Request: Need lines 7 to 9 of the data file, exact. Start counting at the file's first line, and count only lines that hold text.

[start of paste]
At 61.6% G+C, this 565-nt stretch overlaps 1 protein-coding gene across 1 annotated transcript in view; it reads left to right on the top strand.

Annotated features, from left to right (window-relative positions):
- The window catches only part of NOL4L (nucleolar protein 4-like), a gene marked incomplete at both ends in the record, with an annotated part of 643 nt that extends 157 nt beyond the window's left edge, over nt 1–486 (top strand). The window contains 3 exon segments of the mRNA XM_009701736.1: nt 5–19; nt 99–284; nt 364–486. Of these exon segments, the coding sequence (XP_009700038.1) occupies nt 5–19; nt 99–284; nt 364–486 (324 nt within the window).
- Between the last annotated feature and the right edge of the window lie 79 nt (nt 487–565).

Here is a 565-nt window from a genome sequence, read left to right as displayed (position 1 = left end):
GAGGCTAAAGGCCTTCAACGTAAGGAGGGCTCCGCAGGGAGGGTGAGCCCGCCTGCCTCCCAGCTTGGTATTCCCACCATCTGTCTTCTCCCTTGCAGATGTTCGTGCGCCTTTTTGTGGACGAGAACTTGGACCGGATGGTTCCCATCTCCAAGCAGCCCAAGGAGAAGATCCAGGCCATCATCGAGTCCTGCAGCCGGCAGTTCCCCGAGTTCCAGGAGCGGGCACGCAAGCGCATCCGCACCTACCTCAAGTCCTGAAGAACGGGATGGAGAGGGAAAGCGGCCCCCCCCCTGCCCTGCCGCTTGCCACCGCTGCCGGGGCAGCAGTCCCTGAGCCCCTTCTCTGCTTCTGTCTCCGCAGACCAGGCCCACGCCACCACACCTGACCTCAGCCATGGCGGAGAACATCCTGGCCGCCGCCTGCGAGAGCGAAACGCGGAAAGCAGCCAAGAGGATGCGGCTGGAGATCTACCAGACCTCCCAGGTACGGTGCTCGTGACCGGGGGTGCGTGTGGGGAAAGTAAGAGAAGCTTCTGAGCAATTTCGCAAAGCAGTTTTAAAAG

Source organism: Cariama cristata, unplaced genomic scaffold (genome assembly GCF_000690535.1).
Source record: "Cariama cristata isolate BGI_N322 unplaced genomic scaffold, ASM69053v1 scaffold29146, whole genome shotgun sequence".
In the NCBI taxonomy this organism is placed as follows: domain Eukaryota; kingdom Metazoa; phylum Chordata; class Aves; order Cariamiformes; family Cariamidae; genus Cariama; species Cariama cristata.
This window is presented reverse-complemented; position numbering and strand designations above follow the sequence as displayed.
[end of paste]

Source organism: Cariama cristata, unplaced genomic scaffold (genome assembly GCF_000690535.1).
Source record: "Cariama cristata isolate BGI_N322 unplaced genomic scaffold, ASM69053v1 scaffold29146, whole genome shotgun sequence".
In the NCBI taxonomy this organism is placed as follows: domain Eukaryota; kingdom Metazoa; phylum Chordata; class Aves; order Cariamiformes; family Cariamidae; genus Cariama; species Cariama cristata.